Increased prevalence of low oligomeric state surfactant protein D with restricted lectin activity in bronchoalveolar lavage fluid from preterm infants
- 1Department of Child Health, Institute of Molecular and Experimental Medicine, Cardiff University School of Medicine, Cardiff, UK
- 2Royal Hospital for Sick Children, Yorkhill, Glasgow, UK (current address)
- 3Department of Child Health, NIHR Respiratory Biomedical Research Unit, Clinical and Experimental Sciences, Faculty of Medicine, University of Southampton, Southampton, UK
- Correspondence to Dr Eamon P McGreal, Department of Child Health, Institute of Molecular and Experimental Medicine, Cardiff University School of Medicine, Heath Park, Cardiff CF14 4XN, UK;
- Received 13 September 2012
- Revised 14 December 2012
- Accepted 11 January 2013
- Published Online First 6 February 2013
Background Surfactant protein D (SP-D) is a soluble oligomeric C-type lectin known to protect against lipopolysaccharide and ventilator-induced lung injury in preterm lambs. Here we assess the expression and functional status of SP-D in bronchoalveolar lavage fluid (BALF) from preterm infants at risk of chronic lung disease (CLD) of prematurity and term controls. This is the first systematic evaluation of SP-D function in any clinical cohort.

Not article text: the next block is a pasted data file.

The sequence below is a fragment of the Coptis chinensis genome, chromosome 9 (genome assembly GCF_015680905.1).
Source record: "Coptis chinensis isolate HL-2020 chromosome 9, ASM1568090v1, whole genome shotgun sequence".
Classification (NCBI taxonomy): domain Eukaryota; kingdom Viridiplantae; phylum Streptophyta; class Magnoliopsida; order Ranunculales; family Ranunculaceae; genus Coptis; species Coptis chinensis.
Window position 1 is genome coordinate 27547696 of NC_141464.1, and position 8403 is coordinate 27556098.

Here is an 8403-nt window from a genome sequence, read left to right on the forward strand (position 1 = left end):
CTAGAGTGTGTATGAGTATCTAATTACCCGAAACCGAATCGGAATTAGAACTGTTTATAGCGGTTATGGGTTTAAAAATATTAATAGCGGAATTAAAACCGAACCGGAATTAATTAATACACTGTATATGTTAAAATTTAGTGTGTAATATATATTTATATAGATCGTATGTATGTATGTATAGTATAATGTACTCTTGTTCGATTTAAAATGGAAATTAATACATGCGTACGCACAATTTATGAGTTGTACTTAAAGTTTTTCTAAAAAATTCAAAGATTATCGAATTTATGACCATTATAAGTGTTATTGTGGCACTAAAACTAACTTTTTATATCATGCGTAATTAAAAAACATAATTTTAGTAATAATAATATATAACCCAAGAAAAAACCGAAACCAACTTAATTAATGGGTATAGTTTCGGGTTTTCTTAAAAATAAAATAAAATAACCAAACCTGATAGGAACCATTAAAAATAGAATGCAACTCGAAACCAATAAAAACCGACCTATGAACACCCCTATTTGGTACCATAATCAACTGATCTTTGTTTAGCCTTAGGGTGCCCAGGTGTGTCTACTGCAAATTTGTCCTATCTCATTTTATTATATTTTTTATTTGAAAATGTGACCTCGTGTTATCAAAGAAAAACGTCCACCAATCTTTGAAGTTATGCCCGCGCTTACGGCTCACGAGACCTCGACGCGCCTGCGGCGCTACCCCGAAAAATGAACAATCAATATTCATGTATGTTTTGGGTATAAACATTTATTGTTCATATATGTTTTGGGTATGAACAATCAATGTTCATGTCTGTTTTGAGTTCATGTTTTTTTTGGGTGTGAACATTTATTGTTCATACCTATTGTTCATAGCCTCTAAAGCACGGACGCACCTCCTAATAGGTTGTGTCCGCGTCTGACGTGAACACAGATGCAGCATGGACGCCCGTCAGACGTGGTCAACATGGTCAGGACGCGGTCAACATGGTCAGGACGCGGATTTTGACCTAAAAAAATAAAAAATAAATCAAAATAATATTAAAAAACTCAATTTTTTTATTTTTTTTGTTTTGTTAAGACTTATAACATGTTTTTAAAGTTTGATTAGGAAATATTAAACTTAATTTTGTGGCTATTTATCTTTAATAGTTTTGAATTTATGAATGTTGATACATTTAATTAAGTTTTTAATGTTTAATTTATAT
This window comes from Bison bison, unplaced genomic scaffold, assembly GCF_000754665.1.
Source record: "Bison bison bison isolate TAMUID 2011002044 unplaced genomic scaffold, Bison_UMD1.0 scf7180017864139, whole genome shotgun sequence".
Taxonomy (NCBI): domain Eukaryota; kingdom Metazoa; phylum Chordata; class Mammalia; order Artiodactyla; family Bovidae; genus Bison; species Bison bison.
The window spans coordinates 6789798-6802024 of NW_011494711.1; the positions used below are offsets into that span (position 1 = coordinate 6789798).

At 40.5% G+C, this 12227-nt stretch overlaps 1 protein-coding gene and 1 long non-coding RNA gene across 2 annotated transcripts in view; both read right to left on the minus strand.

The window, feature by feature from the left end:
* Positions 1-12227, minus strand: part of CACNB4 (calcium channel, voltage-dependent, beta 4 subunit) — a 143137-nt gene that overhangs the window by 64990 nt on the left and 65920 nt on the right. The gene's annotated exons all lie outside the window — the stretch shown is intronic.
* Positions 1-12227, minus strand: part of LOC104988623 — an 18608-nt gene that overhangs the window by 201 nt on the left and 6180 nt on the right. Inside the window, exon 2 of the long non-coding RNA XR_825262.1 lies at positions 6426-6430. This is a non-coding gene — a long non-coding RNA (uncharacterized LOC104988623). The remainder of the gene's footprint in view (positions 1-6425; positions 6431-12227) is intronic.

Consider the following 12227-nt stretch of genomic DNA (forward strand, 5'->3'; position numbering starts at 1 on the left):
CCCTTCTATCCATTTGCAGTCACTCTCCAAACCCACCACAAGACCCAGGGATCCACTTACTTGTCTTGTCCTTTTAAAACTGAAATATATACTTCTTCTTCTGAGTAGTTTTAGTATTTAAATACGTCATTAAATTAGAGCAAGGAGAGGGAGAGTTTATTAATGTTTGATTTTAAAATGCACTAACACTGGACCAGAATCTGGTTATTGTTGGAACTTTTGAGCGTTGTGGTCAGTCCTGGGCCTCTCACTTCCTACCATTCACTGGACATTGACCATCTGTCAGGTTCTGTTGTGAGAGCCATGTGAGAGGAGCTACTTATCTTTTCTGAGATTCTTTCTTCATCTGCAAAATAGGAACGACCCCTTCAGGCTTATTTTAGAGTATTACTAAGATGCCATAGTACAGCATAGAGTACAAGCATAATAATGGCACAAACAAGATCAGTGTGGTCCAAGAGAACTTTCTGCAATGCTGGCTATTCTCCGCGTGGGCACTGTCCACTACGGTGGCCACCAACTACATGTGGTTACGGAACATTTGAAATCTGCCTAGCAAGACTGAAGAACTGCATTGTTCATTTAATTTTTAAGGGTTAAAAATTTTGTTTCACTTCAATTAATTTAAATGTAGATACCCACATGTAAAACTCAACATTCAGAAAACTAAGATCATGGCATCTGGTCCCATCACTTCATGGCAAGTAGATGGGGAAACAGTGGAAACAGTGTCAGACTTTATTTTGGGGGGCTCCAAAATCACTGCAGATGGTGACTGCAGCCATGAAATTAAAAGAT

Methods SP-D was quantified in BALF from 28 ventilated preterm infants and five ventilated term infants. SP-D lectin activity was tested in a zymosan binding assay followed by sodium dodecyl sulfate polyacrylamide gel electrophoresis (SDS-PAGE) and western blot in BALF from the same infants. SP-D lectin activity was also tested towards maltose-agarose and mannan for selected BALF samples.
Results SP-D expression was lower on day 1 in those preterm infants who subsequently developed CLD but increased over the first 5 days of life in term and preterm neonates. The percentage of neonatal SP-D capable of binding zymosan rarely exceeded 50% in any BALF sample and was 3.5 times lower in preterm infants than term infants on day 1 of life. Similar binding defects were observed towards maltose-agarose and mannan. SDS-PAGE analysis revealed that zymosan-bound SP-D was more highly oligomerised (≥12-mers) than unbound SP-D, which was composed primarily of trimers and lower oligomeric forms.
Conclusions Substantial and functionally relevant variation in the expression and oligomeric distribution of SP-D exists between preterm and term neonatal lung secretions. This has implications for proposed SP-D replacement therapy in this population.